A Month in The Country

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THE BOTTOM LINE: The fable of four Englishwomen on a Portofino holiday gives moviegoers a vacation in rapture.

What do women want? To get away from men. To escape into a community of sisterhood. And then, nourished by that sorority, to find better men -- even if they are the ones left behind, but now with hearts refreshed and reformed.

Can dreams of independence and reconciliation both come true? Such is the seductive, fairy-tale feminism of the novelist Elizabeth von Arnim. She wrote Enchanted April nearly 70 years ago, around the time Virginia Woolf was lobbying for a room of her own. Von Arnim thought bigger: Why not a villa? Bring four restless Englishwomen to a castle near Portofino to shake off London's damp climate and dim proprieties.

Mrs. Fisher (Joan Plowright), a crusty matron, was once an intimate of Ruskin and Rossetti, as she will remind you without prompting. Lady Caroline (Polly Walker) might be a pre-Raphaelite princess, but adrift in the jazz age and bored by the clammy attentions men pay her. The others, Lottie (Josie Lawrence) and Rose (Miranda Richardson), are trussed in marriages that seem more like mergers. Lottie's husband, an attorney, wants her to be a housemaid and party ornament. Rose's husband, a writer, wants her to stay at home, out of his lightly lecherous way, and tend the emptiness she feels after a miscarriage.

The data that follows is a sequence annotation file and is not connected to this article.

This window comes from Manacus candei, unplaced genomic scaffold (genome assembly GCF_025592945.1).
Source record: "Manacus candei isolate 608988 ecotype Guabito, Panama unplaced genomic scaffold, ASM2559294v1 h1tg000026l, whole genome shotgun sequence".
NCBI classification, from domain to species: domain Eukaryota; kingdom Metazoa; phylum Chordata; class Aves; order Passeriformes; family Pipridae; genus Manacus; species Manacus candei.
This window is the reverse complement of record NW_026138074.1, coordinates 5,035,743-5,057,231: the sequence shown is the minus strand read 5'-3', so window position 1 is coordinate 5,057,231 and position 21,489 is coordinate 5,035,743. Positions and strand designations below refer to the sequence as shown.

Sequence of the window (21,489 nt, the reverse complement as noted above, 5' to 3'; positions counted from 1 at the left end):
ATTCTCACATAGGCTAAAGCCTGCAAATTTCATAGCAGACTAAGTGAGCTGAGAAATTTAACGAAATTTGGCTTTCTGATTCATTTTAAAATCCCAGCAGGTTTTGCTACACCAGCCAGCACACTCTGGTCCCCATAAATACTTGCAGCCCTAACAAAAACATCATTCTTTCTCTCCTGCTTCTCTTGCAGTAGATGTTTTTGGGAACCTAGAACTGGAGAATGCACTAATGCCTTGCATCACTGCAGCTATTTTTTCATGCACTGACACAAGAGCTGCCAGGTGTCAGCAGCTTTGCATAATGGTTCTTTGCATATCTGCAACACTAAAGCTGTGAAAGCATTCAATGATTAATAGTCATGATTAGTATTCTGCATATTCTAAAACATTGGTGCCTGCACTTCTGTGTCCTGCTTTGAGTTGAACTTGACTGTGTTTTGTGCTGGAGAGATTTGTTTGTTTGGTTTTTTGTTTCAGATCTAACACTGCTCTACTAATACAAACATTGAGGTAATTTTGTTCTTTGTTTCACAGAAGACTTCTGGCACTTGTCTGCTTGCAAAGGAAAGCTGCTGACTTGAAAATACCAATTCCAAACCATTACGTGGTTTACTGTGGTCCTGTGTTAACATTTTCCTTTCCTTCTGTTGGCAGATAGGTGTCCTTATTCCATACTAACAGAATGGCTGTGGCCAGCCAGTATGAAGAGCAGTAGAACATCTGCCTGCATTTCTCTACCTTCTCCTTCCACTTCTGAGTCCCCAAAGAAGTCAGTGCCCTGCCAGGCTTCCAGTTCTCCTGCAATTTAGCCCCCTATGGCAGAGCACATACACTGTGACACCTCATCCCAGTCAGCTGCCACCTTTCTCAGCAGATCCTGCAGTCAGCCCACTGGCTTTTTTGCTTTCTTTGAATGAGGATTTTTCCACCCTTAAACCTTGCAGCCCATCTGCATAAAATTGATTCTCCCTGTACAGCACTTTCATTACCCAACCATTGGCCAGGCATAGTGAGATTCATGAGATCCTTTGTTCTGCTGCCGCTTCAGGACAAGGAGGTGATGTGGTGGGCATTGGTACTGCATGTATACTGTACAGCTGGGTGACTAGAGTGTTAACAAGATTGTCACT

All four women, quietly in mourning for the past, are emblems of a Britain whose imperial grandeur was violated by the Great War, its ashes sowing their memories. Mrs. Fisher says it, but they all want it: "to sit in the shade and remember better times and better men."

Instead they find Paradise.

The four sorceresses are splendid: Plowright in high Lady Bracknell form, accommodating herself to happiness; Walker, sensationally poised and pretty, radiating a soigne sexiness; Richardson (Dance with a Stranger) as a sad Madonna doomed to fidelity; and Lawrence, a TV comedy star, as a liberated slave gaily savoring her freedom.

It is a privilege to be in the company of these four women. Like the actresses in Howards End, the quartet in Enchanted April summon bygone graces and glamour. In a raucous movie summer, this is a film for those who appreciate wisteria and sunshine, and a recollection of a time when women and movies could be purveyors of enchantment.